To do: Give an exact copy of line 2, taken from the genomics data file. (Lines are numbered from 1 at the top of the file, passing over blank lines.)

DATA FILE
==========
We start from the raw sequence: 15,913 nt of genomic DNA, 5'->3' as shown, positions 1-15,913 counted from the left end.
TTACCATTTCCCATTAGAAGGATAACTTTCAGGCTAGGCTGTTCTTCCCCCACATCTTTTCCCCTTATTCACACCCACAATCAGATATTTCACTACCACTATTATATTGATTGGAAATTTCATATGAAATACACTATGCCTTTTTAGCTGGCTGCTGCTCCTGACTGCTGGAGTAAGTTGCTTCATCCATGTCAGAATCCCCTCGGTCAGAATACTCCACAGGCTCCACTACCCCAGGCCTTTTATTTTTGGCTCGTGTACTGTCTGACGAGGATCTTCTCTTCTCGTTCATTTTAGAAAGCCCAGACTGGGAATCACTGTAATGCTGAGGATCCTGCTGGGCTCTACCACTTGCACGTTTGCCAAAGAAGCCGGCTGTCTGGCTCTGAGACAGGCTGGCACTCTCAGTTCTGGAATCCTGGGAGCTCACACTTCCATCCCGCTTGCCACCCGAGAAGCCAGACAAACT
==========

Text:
TTACCATTTCCCATTAGAAGGATAACTTTCAGGCTAGGCTGTTCTTCCCCCACATCTTTTCCCCTTATTCACACCCACAATCAGATATTTCACTACCACTATTATATTGATTGGAAATTTCATATGAAATACACTATGCCTTTTTAGCTGGCTGCTGCTCCTGACTGCTGGAGTAAGTTGCTTCATCCATGTCAGAATCCCCTCGGTCAGAATACTCCACAGGCTCCACTACCCCAGGCCTTTTATTTTTGGCTCGTGTACTGTCTGACGAGGATCTTCTCTTCTCGTTCATTTTAGAAAGCCCAGACTGGGAATCACTGTAATGCTGAGGATCCTGCTGGGCTCTACCACTTGCACGTTTGCCAAAGAAGCCGGCTGTCTGGCTCTGAGACAGGCTGGCACTCTCAGTTCTGGAATCCTGGGAGCTCACACTTCCATCCCGCTTGCCACCCGAGAAGCCAGACAAACT